Real or Imagined?
Chances are today you’ll receive a survey. It might be just a brief one asking you to rate your most recent Amazon purchase or your experience on a recent flight. It might be something more in-depth from an organization that you have supported.
This prevalence of surveying everyone – by email, by phone, on-line, whenever you open a website – has led many organizations to be hesitant about asking their own constituents for feedback. You don’t want to be the proverbial straw that breaks the camel’s back, and send your members running from your organization.
Yes, it is possible to over-survey (and annoy) your constituents, but thankfully, you can stay in the clear by following a few simple rules.
Only ask what you need to know, and only ask questions if you are prepared to act on what you learn.
These are the two most important rules, and following them requires a surprising amount of discipline. People are happy to give feedback to your organization, but will be unhappy if you completely ignore their feedback. Only ask for information that will really help shape your initiative, and be ready to follow-through. This does not mean that you need to act on every piece of information – it means you need to let your constituents know what you found out in your survey, and how this is now shaping your next steps. People want to know that they have been heard, and surveys are a great way to maintain a healthy dialogue.
Be Careful of the Length
People are busy, so be mindful of the length of your surveys, and be honest about that length. If you say your survey will take 5 minutes to complete knowing it will take 15 – this violates the ethical standards set out by the Marketing Research Association, and it will also likely backfire on you by creating feelings of mistrust with your constituents. As a rule, shorter is better. Respondents get tired or distracted during long surveys, and their answers might not be complete or even accurate as a result. If you need a lot of information, consider breaking one long survey up into smaller question sets, and distribute each version to a random sample of your constituents. Or, if your email list is too small to allow for that, you can distribute the versions over several waves, even as often as one a month. Just be sure to communicate your intentions with your constituents to avoid any confusion.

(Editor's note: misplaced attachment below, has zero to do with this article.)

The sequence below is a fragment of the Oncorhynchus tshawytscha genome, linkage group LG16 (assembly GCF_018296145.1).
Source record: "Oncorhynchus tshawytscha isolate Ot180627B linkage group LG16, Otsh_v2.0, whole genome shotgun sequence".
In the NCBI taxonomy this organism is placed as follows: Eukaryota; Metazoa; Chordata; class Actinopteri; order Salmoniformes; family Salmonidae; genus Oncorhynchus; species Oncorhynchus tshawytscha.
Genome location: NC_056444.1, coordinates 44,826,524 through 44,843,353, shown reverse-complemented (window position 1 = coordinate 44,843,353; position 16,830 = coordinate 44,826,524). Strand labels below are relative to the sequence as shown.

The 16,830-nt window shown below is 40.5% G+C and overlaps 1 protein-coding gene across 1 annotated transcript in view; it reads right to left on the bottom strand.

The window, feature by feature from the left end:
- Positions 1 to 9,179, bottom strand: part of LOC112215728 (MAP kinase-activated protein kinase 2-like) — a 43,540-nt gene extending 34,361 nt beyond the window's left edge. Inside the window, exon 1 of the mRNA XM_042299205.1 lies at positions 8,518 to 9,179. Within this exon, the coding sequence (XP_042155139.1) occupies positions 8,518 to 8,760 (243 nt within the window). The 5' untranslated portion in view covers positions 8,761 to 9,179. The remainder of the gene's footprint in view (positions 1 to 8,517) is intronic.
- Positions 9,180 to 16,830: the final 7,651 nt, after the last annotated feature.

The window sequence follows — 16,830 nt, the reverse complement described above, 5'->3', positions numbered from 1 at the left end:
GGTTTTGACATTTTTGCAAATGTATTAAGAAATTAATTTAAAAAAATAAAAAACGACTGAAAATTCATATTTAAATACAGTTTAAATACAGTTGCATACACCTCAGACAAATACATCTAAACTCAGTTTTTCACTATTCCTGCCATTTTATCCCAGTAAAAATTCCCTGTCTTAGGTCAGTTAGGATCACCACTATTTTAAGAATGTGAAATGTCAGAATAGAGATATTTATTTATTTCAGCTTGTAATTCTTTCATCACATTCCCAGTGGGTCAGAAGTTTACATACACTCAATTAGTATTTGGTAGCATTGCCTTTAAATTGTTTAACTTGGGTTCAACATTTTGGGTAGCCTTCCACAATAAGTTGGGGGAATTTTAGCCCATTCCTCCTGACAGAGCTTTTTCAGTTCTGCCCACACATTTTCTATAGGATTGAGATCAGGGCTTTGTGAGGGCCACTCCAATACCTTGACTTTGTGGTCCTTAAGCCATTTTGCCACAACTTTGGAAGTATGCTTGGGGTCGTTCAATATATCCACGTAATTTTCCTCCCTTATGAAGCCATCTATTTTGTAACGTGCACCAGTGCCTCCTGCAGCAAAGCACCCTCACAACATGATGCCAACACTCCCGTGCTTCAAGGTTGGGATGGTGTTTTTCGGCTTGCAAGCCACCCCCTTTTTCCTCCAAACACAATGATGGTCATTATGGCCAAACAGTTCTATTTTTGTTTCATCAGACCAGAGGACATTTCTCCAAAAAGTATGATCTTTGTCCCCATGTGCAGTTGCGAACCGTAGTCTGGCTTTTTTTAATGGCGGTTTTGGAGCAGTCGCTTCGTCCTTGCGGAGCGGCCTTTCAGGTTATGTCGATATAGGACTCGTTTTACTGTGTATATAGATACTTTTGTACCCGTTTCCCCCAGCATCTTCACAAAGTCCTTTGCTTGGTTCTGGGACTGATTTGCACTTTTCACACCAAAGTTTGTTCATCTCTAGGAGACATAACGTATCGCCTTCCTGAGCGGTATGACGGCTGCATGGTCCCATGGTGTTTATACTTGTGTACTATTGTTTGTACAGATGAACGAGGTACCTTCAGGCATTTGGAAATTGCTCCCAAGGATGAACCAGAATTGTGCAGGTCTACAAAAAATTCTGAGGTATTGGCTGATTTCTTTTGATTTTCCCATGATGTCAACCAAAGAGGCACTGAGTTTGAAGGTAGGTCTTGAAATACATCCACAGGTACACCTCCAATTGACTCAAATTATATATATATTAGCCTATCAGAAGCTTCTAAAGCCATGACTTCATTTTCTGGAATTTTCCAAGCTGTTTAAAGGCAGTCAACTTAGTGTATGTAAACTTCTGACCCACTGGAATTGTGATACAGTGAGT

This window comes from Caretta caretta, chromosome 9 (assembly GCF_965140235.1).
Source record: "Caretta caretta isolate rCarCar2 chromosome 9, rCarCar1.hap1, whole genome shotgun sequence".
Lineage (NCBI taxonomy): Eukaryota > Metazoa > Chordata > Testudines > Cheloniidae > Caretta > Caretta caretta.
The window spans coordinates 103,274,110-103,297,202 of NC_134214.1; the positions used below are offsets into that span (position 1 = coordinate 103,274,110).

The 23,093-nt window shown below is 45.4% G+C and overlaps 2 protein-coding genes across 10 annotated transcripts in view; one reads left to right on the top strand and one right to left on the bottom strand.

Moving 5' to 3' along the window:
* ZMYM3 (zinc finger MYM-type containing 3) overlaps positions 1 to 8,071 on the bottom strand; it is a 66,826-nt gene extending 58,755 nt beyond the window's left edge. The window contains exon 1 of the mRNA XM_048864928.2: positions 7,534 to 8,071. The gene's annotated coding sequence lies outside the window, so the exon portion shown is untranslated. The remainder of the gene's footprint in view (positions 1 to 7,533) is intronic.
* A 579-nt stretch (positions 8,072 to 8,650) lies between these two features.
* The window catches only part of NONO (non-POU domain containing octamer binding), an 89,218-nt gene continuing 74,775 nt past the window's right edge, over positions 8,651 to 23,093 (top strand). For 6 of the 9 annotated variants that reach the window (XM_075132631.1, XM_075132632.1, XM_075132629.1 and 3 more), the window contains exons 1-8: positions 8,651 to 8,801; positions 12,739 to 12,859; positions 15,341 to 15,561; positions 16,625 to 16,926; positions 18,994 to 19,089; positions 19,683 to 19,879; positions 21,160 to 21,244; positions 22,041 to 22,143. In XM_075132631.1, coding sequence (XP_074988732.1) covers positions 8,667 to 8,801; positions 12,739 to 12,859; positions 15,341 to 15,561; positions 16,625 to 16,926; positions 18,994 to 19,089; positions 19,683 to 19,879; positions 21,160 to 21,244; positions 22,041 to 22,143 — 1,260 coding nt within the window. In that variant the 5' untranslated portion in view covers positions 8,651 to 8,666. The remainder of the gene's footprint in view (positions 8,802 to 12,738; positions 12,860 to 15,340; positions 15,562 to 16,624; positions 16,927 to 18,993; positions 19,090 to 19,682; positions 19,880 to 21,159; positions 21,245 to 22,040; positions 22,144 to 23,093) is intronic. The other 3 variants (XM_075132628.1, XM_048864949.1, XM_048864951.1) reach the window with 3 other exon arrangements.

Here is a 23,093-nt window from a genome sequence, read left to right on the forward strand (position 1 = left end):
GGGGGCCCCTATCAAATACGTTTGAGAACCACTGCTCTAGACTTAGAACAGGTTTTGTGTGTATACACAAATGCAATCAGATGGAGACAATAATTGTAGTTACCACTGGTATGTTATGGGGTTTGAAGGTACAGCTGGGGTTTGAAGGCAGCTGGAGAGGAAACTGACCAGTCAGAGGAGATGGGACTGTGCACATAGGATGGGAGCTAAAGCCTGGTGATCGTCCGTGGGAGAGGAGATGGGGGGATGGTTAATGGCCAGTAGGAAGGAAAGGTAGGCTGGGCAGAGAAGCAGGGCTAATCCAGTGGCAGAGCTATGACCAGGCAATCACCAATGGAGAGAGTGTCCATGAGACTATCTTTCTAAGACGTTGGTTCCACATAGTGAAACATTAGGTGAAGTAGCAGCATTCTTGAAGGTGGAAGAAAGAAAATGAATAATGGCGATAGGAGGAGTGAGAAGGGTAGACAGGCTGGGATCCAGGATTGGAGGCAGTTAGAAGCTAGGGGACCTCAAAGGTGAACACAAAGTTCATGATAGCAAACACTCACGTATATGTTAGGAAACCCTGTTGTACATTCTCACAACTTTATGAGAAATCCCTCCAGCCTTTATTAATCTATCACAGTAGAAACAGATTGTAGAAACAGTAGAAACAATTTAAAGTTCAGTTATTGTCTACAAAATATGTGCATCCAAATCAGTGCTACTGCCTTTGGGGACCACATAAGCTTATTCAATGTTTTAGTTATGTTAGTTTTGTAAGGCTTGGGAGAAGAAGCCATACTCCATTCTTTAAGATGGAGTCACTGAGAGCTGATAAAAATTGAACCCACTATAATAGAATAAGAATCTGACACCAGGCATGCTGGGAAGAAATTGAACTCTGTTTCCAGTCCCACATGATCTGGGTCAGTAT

Know your audience and use their language when sending surveys. If appropriate, consider segmenting your lists, and sending a more targeted survey. In addition to improving data you get back and response rates, you will lower the risk of annoying your constituents by sending them something that they don’t understand or does not apply to them.